The New York Times reported today that the state is considering allowing industrial gas development to proceed in some parts of the state—including Broome, Chemung, Chenango, Steuben and Tioga Counties. According to the report, drilling would occur only in communities that agree to it.
Currently, more than 100 towns in New York state have enacted local bans or moratoriums on gas drilling, including the controversial process known as hydraulic fracturing or fracking—in which drillers blast millions of gallons of chemically treated water into the ground to force out gas.
Among those municipalities is the Town of Dryden, which was sued by the privately-held Anschutz Exploration Corporation after approving a change to its zoning ordinance. In February, a state Supreme Court ruled in favor of the town. Anschutz appealed the decision. The case now heads to an appellate court where the town is being represented by the nonprofit environmental law firm Earthjustice.
The following is a statement from Dryden Town Supervisor Mary Ann Sumner:
“The Town Board and residents of the Town of Dryden are encouraged that Governor Cuomo recognizes the right of communities to decide for themselves how they develop. The town of Dryden, like more than 100 other municipalities in New York, has acted on that right and implemented limits on proposed drilling.
“While recognizing local control and home rule in the DEC's gas exploration permitting process is a step in the right direction, Governor Cuomo must go one step further. Governor Cuomo must now ask the Senate and Assembly to pass Assemblywoman Lifton's bill clarifying the home rule issue. This will save communities enormous amounts of money because we will no longer need to defend ourselves from the gas industry's frivolous lawsuits.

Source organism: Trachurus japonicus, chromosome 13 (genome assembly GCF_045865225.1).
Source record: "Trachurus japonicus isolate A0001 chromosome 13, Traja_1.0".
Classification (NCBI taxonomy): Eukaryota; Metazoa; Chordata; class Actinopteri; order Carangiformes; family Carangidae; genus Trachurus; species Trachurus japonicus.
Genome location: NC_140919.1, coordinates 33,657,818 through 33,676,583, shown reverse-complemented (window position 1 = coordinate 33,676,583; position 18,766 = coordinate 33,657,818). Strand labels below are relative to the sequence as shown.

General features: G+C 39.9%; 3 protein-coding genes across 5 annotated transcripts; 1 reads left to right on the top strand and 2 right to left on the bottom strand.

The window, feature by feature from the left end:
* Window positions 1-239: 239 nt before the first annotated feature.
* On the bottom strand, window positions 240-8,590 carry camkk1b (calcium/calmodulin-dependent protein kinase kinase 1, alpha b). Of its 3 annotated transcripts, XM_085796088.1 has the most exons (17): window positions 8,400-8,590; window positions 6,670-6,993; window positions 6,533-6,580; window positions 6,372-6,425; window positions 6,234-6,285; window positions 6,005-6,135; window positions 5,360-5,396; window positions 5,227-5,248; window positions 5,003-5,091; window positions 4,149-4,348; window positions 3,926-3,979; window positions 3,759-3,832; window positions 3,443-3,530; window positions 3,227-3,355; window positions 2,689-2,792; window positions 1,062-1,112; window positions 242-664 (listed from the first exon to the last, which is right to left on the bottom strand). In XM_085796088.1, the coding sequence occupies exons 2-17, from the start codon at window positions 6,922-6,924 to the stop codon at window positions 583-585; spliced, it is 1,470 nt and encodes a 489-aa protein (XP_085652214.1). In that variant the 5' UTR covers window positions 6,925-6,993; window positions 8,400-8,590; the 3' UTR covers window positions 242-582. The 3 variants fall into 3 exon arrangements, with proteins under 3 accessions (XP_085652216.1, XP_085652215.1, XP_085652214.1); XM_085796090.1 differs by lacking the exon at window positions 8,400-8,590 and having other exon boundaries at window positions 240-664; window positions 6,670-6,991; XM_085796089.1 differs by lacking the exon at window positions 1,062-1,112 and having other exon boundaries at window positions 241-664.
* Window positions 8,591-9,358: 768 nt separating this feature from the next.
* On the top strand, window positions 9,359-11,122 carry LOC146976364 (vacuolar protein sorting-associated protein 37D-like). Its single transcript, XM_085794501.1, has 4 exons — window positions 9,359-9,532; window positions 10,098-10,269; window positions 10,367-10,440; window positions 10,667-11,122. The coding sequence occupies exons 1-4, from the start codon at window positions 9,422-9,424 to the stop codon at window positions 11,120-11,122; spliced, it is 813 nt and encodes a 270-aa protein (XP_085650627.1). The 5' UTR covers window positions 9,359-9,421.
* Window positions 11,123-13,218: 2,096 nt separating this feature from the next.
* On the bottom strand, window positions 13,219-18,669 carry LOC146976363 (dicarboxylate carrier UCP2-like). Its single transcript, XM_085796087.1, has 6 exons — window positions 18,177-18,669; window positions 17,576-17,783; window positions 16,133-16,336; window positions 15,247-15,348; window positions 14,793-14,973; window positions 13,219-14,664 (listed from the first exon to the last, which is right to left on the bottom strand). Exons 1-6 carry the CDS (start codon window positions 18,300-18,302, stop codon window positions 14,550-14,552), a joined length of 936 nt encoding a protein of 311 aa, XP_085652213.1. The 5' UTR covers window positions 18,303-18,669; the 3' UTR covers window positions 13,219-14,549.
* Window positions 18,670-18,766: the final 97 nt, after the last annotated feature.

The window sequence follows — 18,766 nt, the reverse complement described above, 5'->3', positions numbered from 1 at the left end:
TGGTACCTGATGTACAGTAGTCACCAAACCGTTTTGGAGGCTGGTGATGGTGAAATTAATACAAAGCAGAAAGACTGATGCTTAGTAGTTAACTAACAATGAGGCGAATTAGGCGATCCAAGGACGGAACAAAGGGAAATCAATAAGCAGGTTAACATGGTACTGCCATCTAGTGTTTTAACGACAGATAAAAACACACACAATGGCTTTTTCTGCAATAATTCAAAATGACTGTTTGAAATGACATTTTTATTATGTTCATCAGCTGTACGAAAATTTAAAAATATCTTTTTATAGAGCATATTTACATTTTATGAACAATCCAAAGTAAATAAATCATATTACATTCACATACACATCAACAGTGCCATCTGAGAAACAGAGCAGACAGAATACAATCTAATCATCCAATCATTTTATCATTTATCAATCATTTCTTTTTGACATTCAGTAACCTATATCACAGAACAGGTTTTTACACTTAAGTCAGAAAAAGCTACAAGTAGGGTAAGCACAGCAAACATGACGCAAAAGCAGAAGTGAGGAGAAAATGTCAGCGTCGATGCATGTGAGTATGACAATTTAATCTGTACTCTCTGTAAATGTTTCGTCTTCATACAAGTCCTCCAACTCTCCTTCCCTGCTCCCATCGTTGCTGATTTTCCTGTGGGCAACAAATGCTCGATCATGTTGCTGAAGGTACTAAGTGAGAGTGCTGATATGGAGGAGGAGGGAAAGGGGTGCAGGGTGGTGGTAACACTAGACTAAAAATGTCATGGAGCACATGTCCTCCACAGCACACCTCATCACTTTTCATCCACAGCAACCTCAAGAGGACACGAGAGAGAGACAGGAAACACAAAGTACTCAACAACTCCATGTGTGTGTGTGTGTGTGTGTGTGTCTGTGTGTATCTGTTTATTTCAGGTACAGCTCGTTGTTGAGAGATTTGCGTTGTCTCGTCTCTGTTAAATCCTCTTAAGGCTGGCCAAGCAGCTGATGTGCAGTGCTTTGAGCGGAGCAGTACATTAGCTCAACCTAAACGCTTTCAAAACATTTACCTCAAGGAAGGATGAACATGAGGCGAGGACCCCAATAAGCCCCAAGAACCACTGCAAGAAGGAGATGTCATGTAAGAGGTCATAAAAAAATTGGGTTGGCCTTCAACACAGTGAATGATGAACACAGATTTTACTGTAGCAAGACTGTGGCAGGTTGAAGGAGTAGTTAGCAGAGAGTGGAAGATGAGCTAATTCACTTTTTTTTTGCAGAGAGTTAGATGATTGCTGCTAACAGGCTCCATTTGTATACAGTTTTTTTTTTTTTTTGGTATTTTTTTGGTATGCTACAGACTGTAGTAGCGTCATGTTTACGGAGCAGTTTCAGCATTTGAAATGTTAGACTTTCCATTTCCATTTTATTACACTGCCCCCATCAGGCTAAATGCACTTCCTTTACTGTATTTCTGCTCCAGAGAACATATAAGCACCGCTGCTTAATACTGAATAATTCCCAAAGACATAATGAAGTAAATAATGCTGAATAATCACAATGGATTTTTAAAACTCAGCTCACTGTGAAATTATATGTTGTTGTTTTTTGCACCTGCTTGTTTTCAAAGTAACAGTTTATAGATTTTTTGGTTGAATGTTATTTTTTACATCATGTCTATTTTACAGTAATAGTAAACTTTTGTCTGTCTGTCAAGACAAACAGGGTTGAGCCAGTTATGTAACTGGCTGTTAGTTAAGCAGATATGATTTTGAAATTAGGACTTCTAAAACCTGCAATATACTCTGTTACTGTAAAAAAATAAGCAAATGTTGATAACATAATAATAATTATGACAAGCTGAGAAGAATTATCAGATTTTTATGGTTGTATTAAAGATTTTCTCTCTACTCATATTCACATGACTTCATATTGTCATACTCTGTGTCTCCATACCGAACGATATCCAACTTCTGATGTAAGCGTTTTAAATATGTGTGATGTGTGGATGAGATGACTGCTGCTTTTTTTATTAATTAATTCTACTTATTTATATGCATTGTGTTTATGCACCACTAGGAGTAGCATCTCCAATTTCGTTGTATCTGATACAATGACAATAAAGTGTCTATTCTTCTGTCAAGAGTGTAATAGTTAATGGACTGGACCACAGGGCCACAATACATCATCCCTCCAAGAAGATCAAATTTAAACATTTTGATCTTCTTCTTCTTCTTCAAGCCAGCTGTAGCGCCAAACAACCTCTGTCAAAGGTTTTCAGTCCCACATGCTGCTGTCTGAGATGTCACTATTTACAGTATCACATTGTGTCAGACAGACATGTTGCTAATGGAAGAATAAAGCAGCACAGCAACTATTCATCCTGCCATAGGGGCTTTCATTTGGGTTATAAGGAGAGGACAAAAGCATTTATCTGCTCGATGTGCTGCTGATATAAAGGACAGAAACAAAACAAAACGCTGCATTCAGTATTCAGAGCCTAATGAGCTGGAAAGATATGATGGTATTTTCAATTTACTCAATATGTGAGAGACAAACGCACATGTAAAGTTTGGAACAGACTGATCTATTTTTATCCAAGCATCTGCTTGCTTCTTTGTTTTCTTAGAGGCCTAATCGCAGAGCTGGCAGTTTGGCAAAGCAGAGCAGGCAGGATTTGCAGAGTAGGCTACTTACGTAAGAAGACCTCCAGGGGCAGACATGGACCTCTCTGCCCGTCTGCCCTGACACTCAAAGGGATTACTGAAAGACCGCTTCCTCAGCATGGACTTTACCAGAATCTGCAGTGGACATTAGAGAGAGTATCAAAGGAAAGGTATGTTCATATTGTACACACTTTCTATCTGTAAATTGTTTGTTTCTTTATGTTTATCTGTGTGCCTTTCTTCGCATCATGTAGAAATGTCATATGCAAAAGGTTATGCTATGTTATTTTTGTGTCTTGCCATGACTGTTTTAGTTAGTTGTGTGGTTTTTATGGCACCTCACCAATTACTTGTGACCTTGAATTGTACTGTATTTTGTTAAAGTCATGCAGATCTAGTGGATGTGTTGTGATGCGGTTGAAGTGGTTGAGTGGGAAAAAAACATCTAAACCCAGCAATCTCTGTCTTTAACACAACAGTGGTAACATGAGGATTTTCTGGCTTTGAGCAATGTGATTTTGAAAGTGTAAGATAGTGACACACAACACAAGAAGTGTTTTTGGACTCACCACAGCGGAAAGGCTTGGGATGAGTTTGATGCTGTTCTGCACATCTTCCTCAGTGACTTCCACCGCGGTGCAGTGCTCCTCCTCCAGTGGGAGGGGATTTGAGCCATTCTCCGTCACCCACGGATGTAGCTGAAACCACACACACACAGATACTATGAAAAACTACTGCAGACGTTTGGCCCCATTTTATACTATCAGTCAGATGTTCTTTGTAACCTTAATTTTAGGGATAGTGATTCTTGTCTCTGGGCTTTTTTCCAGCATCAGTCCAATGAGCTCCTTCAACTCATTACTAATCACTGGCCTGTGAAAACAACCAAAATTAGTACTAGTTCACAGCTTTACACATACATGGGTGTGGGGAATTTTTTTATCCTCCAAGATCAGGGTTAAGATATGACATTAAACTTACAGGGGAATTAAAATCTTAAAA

“Furthermore, we all know that impacts from gas drilling do not end at county lines, just as they don’t end at property lines. Our town borders Tioga County, one of the counties where drilling is reportedly being considered. We intend to continue to exert our right to protect the people in our town from the impacts of nearby gas development. The people of Dryden want to preserve the special character of our town and make sure it continues to be a healthy place for generations to come.”
The following is a statement from Earthjustice Managing Attorney Deborah Goldberg:
“The Governor and state courts appear to be in agreement: localities retain their longstanding power to regulate land use, including by prohibiting industrial activities such as gas development in their communities.
“But the Governor’s reported proposal is not enough. Under no circumstances should gas development proceed in New York until we can be sure that all New Yorkers will be protected from the environmental and health impacts of fracking.”